I caught a bit of the John Batchelor Show last night. For those who have never listened to him, John is a radio talk show host who presents himself as a moderate republican, which is to say a satisfied and deep-in-the-rut statist.
He featured an Asian “expert” and a professor of Asian studies, and they spoke of this week’s Mar el Lago meetings between Trump and Xi.
Arthur Waldron and Gordon Chang as academics and experts shocked me with their calm and rationale advocacy for a newly aggressive American war in Asia. You can listen for yourself, although I’m not sure it’s worth it content-wise. What concerns me is what passes for discussion of foreign policy on America airwaves.
Having worked with and for the chickenhawk class in Washington, D.C. 15 years ago, and studying their behavior and actions throughout the 50s, 60s, 70s, 80s and 90s, it becomes clear that the target of their affections and obsessions can and does change. The collapsing French empire in Asia was attractive – and really, to be fair, exactly as attractive as the collapsing Spanish empire in the late 1800s had been. Occupations of the Philippines and elsewhere, and the attempted remaking of Vietnam share ideological similarities, and the “losses” there are still felt deeply by the chickenhawks. Not the deaths of innocents and draftees, of course. But the loss of “face,” of the “game.” The overarching goal, for this political sector, is repetitive: Must Control, Must Expand Political Authoritarianism, Must Pursue Raw Materials, Must Appear Unchallengeable And Superior At All Times.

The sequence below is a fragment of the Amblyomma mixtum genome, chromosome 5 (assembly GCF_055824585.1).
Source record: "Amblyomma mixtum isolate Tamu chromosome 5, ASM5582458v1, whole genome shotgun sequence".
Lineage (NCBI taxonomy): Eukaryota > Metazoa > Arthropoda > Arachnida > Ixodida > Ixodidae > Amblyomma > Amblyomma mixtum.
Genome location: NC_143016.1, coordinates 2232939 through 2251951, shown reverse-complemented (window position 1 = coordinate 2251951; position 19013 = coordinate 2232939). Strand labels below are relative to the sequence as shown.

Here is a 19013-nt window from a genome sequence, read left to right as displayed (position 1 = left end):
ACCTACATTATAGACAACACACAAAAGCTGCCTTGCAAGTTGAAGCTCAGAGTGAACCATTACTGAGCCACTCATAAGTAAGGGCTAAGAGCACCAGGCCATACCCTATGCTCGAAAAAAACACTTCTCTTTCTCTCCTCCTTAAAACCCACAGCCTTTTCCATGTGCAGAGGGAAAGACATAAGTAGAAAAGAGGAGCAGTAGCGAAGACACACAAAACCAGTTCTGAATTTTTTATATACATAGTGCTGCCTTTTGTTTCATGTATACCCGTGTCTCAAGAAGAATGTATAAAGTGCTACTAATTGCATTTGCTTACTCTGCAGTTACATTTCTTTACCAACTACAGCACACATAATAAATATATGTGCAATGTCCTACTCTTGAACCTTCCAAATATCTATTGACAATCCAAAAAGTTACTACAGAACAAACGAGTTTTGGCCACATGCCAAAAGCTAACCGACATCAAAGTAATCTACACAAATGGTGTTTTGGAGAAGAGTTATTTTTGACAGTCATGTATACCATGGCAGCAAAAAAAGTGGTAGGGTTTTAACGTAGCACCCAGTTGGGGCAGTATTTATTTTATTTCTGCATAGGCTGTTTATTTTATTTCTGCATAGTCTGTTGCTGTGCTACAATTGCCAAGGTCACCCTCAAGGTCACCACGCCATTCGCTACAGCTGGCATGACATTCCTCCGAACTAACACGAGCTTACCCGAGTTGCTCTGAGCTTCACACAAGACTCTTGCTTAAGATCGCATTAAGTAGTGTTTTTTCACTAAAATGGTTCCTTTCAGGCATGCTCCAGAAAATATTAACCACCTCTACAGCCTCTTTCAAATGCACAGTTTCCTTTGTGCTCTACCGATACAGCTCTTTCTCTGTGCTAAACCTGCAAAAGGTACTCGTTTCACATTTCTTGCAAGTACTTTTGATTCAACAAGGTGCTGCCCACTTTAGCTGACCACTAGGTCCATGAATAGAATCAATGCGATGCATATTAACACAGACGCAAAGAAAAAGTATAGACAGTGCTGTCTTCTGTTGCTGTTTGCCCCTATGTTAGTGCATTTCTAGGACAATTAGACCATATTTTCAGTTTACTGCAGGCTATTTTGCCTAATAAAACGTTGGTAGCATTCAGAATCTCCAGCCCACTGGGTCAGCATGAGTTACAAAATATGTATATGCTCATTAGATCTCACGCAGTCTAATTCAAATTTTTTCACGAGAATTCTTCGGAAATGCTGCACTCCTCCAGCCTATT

These obsessive-compulsive foreign policy behaviors are destructive for the US, and for the targets of the US elite. They are completely contrary to accepted and traditional morality. They entail, as all sins must, a great deal of lying and obfuscation, in order to continue, and hence the role of national and deep-state owned media.
Incidentally, I am not buying into the definition of the deep-state as [only] entrenched Obama appointees, as explained here and being repetitively retold on right wing outlets. This aspect of the deep state is certainly entertaining, like a viral cat video, and contains a similar amount of truth. Cats like to play, career civilians and political appointees are certainly partisan. But to understand the deep state, one must follow the money, the debt program, the central banks, and one must be willing to entertain the possibility that the biggest mafias the world has known are our great and powerful governments, throughout history and never more uncontrollable and dangerous than today.
The radio show I am referring to, just a segment of a longer harangue effectively arguing no less than full economic and military war with China, as well as North Korea, Russia and Iran, featured the voices and perspectives of the 21st century American chickenhawk. War lovers, but not war fighters. A good example of this species in movies, beyond those provided in the Stanley Kubrick classic, might be the prison warden in The Last Castle. The perfectly played James Gandolfini character embodied arrogance and cowardice, obsessing with his toy soldiers and a full-blown fantasy of his own heroism and patriotism. The film powerfully balanced this portrayal with the Robert Redford soldier’s character of self-doubt, regret, humility and real courage.